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Undersea Robotic Finger Could Advance Prostheses

Erik Engeberg, PhD, assistant professor in the Department of Ocean and Mechanical Engineering within the College of Engineering and Computer Science at Florida Atlantic University (FAU), has designed a robotic finger that looks and feels like a human finger. The initial application of the finger will be used for undersea operations, but could eventually be used to improve the functionality and cosmesis of prosthetic fingers.


The new technology used both a heating and then a cooling process to operate the robotic finger. Results from the study showed a more rapid flexing and extending motion of the finger as well as its ability to recover its trained shape more accurately and more completely, confirming the biomechanical basis of its trained shape.
Photograph courtesy of Florida Atlantic University.

“We have been able to thermomechanically train our robotic finger to mimic the motions of a human finger like flexion and extension,” said Engeberg. “Because of its light weight, dexterity, and strength, our robotic design offers tremendous advantages over traditional mechanisms, and could ultimately be adapted for use as a prosthetic device, such as on a prosthetic hand.”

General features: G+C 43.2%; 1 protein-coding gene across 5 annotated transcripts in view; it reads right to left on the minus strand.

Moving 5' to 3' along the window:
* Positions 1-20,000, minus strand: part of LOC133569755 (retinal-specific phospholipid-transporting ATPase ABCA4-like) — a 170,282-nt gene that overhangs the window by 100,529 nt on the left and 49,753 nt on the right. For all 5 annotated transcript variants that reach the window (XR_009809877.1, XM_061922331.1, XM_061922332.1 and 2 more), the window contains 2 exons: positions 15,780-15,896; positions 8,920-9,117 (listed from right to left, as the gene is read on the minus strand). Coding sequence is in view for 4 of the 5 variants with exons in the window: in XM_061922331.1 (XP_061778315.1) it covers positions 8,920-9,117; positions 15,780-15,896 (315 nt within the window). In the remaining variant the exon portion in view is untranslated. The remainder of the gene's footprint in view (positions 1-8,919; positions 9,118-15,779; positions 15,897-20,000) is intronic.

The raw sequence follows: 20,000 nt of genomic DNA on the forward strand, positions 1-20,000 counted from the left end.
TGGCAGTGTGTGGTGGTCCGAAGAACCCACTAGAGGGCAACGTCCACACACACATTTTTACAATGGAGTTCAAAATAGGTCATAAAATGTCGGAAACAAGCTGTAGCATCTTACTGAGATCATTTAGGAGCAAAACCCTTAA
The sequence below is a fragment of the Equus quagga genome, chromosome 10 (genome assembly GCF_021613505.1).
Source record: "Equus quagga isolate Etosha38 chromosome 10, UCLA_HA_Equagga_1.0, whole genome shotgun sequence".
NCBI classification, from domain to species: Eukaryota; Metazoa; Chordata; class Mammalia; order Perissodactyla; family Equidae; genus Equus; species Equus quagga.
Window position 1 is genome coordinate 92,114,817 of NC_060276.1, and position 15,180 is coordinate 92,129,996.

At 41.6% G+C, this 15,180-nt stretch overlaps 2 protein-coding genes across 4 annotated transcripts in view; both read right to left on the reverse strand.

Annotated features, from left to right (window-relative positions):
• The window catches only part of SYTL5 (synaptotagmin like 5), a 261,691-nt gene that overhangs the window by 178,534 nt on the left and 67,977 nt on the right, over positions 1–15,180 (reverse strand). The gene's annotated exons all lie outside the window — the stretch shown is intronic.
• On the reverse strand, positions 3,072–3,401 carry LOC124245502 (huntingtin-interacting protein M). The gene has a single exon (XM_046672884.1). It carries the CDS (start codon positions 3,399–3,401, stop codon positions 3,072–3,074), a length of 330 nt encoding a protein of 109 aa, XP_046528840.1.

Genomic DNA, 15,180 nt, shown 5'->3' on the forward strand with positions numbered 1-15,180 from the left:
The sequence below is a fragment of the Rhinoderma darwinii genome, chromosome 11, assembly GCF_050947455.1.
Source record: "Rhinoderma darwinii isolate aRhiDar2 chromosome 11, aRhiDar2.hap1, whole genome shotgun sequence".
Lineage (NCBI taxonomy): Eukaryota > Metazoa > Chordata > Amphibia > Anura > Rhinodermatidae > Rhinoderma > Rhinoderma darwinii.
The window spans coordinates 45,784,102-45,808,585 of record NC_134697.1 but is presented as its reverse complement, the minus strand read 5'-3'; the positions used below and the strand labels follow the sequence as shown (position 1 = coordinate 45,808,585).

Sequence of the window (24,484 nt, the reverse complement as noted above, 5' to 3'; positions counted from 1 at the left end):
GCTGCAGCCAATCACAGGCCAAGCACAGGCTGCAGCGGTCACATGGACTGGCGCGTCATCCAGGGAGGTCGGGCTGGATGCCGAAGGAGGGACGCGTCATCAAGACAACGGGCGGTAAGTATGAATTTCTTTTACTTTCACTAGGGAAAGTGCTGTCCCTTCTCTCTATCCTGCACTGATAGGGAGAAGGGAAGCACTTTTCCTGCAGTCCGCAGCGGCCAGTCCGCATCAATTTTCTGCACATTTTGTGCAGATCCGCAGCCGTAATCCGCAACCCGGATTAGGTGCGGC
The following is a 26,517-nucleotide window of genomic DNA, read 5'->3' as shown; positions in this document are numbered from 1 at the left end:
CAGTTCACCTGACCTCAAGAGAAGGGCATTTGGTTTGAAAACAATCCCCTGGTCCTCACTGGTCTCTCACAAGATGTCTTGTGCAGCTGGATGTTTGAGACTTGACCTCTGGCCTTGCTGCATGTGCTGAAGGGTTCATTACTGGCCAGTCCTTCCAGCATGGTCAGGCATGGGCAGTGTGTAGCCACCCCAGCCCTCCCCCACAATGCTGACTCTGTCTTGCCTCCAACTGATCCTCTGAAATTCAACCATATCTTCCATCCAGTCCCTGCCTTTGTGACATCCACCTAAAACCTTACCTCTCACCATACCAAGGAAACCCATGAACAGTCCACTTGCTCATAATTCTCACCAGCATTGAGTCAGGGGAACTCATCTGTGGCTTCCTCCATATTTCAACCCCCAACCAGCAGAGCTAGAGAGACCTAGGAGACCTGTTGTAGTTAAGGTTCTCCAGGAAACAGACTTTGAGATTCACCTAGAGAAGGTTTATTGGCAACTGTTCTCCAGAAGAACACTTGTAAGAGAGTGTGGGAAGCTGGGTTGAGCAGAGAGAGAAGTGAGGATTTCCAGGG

In the study, Engeberg and his team used a resistive heating process that involved the passage of electric currents through a conductor that releases heat. Using a 3D CAD model of a human finger, they were able to create a solid model of the finger. With a 3D printer, they created the inner and outer molds that housed a flexor and extensor actuator and a position sensor. The extensor actuator takes a straight shape when it’s heated, whereas the flexor actuator takes a curved shape when heated. They used shape memory alloy (SMA) plates and a multistage casting process to assemble the finger. An electrical chassis was designed to allow electric currents to flow through each SMA actuator. Its U-shaped design directed the electric current to flow the SMAs to an electric power source at the base of the finger.

The technology used a heating and then a cooling process to operate the robotic finger. As the actuator cooled, the material relaxed slightly. Results from the study showed a more rapid flexing and extending motion of the finger as well as its ability to recover its trained shape more accurately and more completely, confirming the biomechanical basis of its trained shape.

Because the finger was developed for marine operations, Engeberg used thermal insulators at the fingertip, which were kept open to facilitate water flow inside the finger. As the finger flexed and extended, water flowed through the inner cavity within each insulator to cool the actuators.

Results of the research and the development of the robotic finger were published in Volume 10, Number 5, of the journal Bioinspiration & Biomimetics.

Editor’s note: This story was adapted from materials provided by Florida Atlantic University.

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